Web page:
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Implicating candidate genes at GWAS signals by leveraging topologically associating domains

By Gregory P. Way, Daniel W. Youngstrom, Kurt D. Hankenson, Casey S. Greene, Struan F. A. Grant

Posted 15 Nov 2016
bioRxiv DOI: 10.1101/087718 (published DOI: 10.1038/ejhg.2017.108)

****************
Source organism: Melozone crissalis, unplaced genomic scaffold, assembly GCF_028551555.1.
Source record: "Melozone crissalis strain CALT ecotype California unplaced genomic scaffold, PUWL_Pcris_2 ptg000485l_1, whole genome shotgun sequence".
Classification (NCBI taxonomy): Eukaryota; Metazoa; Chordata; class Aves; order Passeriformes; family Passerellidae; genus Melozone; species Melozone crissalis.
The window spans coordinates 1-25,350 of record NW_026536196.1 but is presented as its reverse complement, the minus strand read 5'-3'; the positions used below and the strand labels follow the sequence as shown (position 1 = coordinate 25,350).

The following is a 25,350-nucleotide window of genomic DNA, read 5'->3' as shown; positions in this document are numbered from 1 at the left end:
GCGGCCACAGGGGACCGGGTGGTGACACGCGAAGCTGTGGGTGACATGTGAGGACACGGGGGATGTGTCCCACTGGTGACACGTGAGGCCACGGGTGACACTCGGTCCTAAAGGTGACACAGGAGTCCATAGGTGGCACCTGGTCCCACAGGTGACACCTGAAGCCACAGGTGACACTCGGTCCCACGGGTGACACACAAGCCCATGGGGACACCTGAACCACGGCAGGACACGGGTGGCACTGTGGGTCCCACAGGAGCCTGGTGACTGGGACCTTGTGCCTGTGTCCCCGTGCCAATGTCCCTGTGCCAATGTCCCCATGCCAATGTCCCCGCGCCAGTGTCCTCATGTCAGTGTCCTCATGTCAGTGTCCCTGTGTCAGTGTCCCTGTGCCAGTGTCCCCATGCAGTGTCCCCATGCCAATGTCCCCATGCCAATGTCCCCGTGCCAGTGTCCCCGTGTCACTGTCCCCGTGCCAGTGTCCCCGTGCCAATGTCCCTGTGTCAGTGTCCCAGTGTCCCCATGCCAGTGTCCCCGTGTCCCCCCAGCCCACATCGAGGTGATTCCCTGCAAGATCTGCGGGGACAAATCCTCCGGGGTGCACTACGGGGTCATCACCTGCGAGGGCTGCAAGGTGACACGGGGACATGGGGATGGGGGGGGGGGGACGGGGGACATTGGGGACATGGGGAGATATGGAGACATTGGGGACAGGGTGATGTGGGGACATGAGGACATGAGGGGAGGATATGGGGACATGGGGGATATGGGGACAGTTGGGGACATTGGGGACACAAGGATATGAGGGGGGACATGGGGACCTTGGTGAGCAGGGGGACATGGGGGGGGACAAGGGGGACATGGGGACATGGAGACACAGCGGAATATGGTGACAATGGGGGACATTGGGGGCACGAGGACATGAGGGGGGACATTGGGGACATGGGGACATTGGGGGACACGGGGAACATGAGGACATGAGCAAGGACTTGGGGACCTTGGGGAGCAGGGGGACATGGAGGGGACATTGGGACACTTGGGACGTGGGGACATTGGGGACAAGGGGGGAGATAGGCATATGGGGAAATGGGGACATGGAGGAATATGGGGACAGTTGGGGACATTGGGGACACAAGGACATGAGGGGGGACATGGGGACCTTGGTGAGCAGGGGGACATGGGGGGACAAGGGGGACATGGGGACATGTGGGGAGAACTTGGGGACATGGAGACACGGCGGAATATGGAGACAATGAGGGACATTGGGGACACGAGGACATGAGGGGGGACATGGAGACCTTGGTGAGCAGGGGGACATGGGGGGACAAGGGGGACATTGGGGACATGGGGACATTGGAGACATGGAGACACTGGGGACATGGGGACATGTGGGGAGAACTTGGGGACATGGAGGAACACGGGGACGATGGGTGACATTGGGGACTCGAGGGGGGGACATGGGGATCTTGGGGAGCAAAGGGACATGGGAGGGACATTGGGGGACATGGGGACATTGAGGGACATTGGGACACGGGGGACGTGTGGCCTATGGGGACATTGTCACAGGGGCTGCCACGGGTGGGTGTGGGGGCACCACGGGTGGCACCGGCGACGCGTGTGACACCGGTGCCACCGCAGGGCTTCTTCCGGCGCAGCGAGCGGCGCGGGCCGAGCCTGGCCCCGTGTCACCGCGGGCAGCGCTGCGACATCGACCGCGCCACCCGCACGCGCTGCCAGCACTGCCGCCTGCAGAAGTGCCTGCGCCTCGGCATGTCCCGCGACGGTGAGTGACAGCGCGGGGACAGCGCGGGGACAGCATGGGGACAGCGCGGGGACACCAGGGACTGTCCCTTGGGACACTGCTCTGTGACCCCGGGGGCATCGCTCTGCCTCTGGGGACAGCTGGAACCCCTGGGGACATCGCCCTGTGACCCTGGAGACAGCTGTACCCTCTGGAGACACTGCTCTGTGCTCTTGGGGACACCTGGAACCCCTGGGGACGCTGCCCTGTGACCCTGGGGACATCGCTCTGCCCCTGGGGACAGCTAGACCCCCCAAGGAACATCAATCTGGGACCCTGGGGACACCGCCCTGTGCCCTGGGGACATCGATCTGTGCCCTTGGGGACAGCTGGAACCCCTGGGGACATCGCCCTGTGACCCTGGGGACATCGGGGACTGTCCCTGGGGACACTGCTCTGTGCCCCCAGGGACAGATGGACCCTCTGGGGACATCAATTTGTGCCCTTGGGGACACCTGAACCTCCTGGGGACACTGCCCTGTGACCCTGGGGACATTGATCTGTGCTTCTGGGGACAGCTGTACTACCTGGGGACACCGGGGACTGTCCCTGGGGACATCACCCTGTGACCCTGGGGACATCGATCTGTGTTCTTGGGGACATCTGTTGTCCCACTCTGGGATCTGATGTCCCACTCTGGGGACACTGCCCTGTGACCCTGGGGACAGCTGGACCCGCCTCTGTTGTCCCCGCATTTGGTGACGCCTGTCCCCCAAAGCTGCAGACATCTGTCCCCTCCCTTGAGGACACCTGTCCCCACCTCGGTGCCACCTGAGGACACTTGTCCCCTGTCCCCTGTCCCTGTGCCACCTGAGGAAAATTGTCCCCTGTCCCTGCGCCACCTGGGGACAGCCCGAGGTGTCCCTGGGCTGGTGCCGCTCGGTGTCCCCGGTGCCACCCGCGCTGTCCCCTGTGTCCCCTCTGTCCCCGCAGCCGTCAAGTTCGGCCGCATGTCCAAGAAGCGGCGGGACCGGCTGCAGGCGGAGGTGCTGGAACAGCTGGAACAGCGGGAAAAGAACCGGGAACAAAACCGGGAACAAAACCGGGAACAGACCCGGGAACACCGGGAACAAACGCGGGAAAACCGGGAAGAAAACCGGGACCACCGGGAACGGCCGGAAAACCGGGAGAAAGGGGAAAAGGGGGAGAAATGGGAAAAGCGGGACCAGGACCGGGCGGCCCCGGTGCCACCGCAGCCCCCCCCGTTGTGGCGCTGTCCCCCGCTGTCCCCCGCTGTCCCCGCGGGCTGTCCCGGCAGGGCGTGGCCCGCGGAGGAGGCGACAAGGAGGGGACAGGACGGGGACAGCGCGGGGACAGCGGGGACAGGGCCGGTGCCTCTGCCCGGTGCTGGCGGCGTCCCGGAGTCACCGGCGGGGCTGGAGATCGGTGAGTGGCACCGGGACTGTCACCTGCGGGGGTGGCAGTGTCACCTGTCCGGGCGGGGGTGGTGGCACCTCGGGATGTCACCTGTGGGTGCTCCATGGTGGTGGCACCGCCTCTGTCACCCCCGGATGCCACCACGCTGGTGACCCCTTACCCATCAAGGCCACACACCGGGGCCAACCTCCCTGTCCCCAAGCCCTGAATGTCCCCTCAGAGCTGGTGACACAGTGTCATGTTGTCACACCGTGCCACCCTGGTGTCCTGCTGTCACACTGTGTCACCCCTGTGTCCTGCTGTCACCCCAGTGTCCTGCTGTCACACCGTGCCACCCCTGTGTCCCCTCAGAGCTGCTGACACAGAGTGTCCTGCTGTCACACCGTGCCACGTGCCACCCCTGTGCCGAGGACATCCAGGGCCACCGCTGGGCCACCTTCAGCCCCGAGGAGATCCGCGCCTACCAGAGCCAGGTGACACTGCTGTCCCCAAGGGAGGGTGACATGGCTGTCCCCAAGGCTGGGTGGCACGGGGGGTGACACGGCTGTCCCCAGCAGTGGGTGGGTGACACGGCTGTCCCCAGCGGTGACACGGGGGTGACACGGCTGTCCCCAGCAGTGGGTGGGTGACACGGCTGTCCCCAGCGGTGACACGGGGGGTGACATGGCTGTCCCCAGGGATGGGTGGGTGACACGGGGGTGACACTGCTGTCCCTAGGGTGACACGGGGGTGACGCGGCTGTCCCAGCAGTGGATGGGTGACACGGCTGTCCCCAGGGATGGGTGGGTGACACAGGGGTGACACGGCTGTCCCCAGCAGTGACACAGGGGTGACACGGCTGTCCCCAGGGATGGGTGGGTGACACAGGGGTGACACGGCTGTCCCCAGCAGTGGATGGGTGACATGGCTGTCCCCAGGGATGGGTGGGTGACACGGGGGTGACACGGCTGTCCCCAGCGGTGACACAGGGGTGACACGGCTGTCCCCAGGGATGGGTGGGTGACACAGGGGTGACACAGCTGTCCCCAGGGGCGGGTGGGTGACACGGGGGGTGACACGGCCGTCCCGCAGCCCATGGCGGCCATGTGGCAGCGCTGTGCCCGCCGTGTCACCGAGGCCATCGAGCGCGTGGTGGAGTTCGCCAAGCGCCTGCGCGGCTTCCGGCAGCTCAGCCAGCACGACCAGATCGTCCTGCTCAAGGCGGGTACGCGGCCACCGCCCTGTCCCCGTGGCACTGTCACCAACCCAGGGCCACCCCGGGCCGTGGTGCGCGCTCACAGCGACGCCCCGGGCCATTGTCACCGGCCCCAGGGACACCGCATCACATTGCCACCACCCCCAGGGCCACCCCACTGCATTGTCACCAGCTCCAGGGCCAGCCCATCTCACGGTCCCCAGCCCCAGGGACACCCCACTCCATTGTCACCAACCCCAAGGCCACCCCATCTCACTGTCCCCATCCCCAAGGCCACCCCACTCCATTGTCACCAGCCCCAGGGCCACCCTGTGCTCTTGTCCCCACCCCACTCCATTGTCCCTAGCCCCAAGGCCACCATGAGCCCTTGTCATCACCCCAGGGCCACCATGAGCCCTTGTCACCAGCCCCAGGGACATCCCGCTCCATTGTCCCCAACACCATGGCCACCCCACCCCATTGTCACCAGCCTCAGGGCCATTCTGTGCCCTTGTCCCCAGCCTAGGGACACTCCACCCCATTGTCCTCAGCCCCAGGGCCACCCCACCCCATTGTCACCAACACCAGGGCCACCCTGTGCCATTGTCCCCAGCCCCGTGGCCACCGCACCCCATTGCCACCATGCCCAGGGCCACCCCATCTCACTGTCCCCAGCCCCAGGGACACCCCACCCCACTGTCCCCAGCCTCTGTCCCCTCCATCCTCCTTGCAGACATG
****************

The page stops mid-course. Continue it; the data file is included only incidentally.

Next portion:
Genome wide association studies (GWAS) have contributed significantly to the understanding of complex disease genetics. However, GWAS only report associated signals and do not necessarily identify culprit genes. As most signals occur in non-coding regions of the genome, it is often challenging to assign genomic variants to the underlying causal mechanism(s). Topologically associating domains (TADs) are primarily cell-type independent genomic regions that define interactome boundaries and can aid in the designation of limits within which an association most likely impacts gene function. We describe and validate a computational method that uses the genic content of TADs to discover candidate genes. Our method, called "TAD_Pathways", performs a Gene Ontology (GO) analysis over genes that reside within TAD boundaries corresponding to GWAS signals for a given trait or disease. We applied our pipeline to the GWAS catalog entries associated with bone mineral density (BMD), identifying 'Skeletal System Development' (Benjamini-Hochberg adjusted p=1.02x10-5) as the top ranked pathway. In many cases, our method implicated a gene other than the nearest gene. Our molecular experiments describe a novel example: ACP2, implicated at the canonical 'ARHGAP1' locus. We found ACP2 to be an important regulator of osteoblast metabolism, whereas ARHGAP1 was not supported. Our results via the example of BMD demonstrate how basic principles of three-dimensional genome organization can define biologically informed association windows.

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